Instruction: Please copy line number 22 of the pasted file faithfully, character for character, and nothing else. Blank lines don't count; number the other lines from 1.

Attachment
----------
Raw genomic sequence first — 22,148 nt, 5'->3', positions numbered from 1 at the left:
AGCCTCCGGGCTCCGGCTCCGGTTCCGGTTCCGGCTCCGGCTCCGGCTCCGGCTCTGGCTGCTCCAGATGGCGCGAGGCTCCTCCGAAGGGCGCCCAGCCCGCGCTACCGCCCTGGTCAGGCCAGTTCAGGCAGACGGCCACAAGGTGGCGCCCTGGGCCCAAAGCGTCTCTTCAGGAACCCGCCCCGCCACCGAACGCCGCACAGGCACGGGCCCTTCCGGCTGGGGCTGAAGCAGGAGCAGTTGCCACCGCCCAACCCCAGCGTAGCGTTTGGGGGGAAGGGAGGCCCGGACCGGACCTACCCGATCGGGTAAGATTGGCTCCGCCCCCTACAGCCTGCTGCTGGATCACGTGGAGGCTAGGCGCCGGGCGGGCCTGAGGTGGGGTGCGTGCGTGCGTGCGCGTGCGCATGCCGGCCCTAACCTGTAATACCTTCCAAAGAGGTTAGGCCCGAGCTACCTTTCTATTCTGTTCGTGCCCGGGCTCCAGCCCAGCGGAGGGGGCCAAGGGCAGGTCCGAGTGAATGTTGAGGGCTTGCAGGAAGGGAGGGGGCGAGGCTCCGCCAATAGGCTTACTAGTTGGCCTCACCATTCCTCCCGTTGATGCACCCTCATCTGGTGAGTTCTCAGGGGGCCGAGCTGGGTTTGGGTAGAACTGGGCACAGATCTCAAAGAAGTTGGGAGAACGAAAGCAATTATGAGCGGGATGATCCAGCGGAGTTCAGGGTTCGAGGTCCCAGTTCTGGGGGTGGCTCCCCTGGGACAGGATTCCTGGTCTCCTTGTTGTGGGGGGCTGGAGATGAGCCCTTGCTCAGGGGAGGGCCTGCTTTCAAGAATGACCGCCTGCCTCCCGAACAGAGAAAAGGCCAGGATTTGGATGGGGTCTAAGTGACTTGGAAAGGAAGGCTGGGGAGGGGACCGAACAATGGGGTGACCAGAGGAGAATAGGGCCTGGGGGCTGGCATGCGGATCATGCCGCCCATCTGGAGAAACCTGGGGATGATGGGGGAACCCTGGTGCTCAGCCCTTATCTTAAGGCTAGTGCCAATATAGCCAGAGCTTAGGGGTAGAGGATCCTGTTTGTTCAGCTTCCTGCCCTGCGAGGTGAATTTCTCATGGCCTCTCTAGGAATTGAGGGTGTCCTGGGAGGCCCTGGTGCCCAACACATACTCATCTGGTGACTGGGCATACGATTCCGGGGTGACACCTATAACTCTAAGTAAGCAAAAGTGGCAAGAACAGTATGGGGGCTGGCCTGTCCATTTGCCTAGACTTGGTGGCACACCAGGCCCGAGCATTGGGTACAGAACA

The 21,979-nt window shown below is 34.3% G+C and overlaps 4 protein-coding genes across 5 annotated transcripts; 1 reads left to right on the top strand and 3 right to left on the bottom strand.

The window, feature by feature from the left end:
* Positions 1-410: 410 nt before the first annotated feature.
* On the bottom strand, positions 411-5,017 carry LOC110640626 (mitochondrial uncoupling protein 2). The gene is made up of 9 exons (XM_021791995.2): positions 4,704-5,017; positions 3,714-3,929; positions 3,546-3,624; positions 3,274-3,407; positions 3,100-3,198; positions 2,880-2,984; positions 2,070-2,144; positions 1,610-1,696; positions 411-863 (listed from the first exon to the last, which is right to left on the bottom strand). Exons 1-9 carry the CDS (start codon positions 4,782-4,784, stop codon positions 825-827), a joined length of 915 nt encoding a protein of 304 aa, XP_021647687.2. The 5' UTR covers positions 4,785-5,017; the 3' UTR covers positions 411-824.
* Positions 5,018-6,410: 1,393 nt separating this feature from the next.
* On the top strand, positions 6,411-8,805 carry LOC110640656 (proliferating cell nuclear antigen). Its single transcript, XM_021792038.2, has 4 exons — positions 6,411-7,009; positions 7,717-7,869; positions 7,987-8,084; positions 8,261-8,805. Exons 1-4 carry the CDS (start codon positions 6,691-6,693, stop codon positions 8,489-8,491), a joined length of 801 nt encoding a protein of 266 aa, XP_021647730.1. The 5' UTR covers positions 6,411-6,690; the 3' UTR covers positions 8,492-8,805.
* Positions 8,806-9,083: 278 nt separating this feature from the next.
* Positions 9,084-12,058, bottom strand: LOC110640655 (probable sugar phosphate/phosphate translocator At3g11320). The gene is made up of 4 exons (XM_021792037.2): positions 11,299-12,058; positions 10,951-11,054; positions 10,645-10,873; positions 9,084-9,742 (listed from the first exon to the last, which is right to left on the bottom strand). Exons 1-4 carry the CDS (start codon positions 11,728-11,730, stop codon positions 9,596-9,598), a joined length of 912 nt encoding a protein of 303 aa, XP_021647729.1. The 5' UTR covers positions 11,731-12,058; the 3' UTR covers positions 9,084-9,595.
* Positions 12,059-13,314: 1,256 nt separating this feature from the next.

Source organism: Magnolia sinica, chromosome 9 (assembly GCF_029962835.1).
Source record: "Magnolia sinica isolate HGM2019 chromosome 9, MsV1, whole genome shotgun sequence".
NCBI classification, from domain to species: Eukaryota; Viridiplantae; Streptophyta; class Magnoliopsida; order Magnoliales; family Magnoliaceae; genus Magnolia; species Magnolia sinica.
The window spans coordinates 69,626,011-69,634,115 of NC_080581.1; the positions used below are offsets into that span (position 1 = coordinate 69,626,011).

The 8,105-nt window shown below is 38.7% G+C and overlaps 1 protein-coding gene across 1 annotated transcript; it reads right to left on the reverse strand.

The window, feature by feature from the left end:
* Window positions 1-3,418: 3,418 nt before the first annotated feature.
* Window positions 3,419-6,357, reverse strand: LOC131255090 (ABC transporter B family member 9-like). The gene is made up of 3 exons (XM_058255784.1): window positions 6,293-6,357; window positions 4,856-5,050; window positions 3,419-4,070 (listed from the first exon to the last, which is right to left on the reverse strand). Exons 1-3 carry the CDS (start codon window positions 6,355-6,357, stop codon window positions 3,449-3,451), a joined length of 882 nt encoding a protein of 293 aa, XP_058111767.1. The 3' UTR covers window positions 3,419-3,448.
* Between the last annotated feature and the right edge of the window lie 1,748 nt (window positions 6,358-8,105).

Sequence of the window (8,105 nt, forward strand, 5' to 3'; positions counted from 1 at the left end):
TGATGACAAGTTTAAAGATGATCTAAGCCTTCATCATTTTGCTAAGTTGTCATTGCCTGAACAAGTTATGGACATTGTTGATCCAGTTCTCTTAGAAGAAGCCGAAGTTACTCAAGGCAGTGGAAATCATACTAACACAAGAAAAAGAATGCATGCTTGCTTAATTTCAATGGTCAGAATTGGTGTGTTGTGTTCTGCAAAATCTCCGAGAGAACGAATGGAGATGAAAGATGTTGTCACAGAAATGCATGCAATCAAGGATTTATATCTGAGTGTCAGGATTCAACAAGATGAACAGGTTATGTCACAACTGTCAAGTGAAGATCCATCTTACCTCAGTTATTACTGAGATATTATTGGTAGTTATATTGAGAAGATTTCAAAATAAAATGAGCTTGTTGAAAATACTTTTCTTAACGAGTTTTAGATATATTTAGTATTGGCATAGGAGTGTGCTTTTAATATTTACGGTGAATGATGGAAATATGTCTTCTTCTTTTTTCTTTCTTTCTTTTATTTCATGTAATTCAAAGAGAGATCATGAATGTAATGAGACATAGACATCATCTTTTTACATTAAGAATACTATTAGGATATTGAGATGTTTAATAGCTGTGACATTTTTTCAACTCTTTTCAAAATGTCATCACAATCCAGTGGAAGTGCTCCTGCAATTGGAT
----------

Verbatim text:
TGATGACAAGTTTAAAGATGATCTAAGCCTTCATCATTTTGCTAAGTTGTCATTGCCTGAACAAGTTATGGACATTGTTGATCCAGTTCTCTTAGAAGAAGCCGAAGTTACTCAAGGCAGTGGAAATCATACTAACACAAGAAAAAGAATGCATGCTTGCTTAATTTCAATGGTCAGAATTGGTGTGTTGTGTTCTGCAAAATCTCCGAGAGAACGAATGGAGATGAAAGATGTTGTCACAGAAATGCATGCAATCAAGGATTTATATCTGAGTGTCAGGATTCAACAAGATGAACAGGTTATGTCACAACTGTCAAGTGAAGATCCATCTTACCTCAGTTATTACTGAGATATTATTGGTAGTTATATTGAGAAGATTTCAAAATAAAATGAGCTTGTTGAAAATACTTTTCTTAACGAGTTTTAGATATATTTAGTATTGGCATAGGAGTGTGCTTTTAATATTTACGGTGAATGATGGAAATATGTCTTCTTCTTTTTTCTTTCTTTCTTTTATTTCATGTAATTCAAAGAGAGATCATGAATGTAATGAGACATAGACATCATCTTTTTACATTAAGAATACTATTAGGATATTGAGATGTTTAATAGCTGTGACATTTTTTCAACTCTTTTCAAAATGTCATCACAATCCAGTGGAAGTGCTCCTGCAATTGGAT